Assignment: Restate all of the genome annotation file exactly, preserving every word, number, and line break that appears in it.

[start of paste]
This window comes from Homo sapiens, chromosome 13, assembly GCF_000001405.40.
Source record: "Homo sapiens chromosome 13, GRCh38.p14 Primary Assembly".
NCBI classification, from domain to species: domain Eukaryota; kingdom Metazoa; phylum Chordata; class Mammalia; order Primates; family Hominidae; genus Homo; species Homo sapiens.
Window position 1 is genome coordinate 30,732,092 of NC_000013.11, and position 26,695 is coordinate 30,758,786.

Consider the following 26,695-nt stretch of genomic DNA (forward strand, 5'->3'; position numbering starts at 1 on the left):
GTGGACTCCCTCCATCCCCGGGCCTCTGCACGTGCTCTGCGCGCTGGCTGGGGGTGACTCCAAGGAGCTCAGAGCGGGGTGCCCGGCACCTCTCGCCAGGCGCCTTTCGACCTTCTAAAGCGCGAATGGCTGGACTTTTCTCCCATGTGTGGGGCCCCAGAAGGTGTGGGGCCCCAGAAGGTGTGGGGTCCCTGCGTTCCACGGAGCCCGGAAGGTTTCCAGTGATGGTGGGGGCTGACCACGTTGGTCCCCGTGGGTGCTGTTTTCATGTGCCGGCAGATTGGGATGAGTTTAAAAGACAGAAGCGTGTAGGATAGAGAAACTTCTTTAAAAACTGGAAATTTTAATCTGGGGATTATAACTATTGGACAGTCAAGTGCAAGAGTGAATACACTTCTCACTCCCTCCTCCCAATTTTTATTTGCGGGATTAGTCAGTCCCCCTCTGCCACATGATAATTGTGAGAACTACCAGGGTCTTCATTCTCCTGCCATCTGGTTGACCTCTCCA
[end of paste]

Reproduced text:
This window comes from Homo sapiens, chromosome 13, assembly GCF_000001405.40.
Source record: "Homo sapiens chromosome 13, GRCh38.p14 Primary Assembly".
NCBI classification, from domain to species: domain Eukaryota; kingdom Metazoa; phylum Chordata; class Mammalia; order Primates; family Hominidae; genus Homo; species Homo sapiens.
Window position 1 is genome coordinate 30,732,092 of NC_000013.11, and position 26,695 is coordinate 30,758,786.

Consider the following 26,695-nt stretch of genomic DNA (forward strand, 5'->3'; position numbering starts at 1 on the left):
GTGGACTCCCTCCATCCCCGGGCCTCTGCACGTGCTCTGCGCGCTGGCTGGGGGTGACTCCAAGGAGCTCAGAGCGGGGTGCCCGGCACCTCTCGCCAGGCGCCTTTCGACCTTCTAAAGCGCGAATGGCTGGACTTTTCTCCCATGTGTGGGGCCCCAGAAGGTGTGGGGCCCCAGAAGGTGTGGGGTCCCTGCGTTCCACGGAGCCCGGAAGGTTTCCAGTGATGGTGGGGGCTGACCACGTTGGTCCCCGTGGGTGCTGTTTTCATGTGCCGGCAGATTGGGATGAGTTTAAAAGACAGAAGCGTGTAGGATAGAGAAACTTCTTTAAAAACTGGAAATTTTAATCTGGGGATTATAACTATTGGACAGTCAAGTGCAAGAGTGAATACACTTCTCACTCCCTCCTCCCAATTTTTATTTGCGGGATTAGTCAGTCCCCCTCTGCCACATGATAATTGTGAGAACTACCAGGGTCTTCATTCTCCTGCCATCTGGTTGACCTCTCCA